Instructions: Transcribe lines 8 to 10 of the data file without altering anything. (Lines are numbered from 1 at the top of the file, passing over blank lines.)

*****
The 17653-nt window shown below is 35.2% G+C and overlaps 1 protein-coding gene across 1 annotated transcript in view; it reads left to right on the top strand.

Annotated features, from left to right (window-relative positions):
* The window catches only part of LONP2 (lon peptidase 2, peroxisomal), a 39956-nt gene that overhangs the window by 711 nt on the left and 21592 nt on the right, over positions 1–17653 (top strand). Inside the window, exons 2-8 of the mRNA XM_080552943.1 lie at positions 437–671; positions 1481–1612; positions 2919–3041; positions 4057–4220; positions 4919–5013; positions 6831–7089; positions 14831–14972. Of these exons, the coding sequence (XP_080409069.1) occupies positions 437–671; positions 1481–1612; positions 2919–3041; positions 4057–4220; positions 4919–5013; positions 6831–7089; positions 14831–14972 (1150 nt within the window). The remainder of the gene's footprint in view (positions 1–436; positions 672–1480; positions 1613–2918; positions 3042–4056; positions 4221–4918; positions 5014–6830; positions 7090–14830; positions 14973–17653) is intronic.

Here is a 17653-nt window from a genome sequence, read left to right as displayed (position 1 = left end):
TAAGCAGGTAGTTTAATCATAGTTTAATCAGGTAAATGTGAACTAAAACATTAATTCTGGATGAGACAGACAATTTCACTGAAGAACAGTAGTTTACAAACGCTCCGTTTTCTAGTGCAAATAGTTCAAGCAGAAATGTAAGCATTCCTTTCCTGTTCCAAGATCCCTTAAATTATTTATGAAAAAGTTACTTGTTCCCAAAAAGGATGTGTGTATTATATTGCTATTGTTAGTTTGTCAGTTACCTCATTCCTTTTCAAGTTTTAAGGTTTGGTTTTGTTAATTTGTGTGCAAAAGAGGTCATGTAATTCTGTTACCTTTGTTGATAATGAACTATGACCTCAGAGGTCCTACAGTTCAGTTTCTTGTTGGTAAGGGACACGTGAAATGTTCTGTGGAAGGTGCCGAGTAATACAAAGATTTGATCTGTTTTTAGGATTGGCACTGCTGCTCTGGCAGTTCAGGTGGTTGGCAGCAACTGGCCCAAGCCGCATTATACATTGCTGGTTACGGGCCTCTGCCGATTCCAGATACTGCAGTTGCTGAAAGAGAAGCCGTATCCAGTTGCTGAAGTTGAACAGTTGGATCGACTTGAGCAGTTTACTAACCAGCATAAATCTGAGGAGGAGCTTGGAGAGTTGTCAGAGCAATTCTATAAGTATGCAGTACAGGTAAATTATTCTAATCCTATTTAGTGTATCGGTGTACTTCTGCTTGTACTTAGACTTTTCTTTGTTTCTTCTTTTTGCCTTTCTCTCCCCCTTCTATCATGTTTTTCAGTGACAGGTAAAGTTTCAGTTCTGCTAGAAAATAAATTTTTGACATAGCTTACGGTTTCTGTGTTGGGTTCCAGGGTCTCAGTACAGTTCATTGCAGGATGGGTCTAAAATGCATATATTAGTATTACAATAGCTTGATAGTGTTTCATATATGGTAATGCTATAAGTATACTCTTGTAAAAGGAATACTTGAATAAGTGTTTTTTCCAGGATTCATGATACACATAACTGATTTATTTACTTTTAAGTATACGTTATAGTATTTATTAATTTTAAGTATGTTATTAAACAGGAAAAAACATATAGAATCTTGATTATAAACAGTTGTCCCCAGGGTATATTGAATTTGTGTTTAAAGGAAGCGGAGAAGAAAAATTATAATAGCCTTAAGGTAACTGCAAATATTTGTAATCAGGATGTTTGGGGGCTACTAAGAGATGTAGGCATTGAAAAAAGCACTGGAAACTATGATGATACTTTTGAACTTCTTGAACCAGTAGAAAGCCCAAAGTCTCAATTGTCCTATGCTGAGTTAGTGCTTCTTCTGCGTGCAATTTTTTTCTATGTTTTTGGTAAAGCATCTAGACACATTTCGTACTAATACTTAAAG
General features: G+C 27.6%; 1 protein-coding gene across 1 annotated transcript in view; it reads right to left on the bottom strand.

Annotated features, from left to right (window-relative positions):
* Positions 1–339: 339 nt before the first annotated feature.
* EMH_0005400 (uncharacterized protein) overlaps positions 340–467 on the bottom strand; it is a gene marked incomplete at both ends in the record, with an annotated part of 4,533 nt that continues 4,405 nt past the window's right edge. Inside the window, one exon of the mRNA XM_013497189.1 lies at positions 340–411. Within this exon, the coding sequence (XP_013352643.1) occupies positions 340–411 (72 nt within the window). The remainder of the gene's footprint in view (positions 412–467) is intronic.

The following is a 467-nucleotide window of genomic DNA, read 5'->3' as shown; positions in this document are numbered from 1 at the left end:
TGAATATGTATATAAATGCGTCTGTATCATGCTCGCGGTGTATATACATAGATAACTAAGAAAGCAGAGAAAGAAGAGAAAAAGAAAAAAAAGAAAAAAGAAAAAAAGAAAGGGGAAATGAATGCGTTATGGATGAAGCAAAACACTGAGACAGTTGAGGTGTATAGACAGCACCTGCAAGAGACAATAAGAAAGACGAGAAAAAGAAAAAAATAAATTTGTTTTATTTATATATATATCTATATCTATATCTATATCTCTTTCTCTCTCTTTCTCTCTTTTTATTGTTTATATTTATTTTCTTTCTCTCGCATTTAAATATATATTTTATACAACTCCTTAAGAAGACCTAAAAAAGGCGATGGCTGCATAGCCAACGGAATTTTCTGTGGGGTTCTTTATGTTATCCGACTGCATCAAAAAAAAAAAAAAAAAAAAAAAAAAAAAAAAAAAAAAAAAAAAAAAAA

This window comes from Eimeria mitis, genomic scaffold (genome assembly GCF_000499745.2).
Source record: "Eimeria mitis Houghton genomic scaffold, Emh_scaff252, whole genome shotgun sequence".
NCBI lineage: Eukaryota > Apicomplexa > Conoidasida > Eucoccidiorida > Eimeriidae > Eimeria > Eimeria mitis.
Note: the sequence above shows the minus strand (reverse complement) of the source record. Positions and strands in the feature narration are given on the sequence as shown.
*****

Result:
* Positions 1–339: 339 nt before the first annotated feature.
* EMH_0005400 (uncharacterized protein) overlaps positions 340–467 on the bottom strand; it is a gene marked incomplete at both ends in the record, with an annotated part of 4,533 nt that continues 4,405 nt past the window's right edge. Inside the window, one exon of the mRNA XM_013497189.1 lies at positions 340–411. Within this exon, the coding sequence (XP_013352643.1) occupies positions 340–411 (72 nt within the window). The remainder of the gene's footprint in view (positions 412–467) is intronic.

The following is a 467-nucleotide window of genomic DNA, read 5'->3' as shown; positions in this document are numbered from 1 at the left end: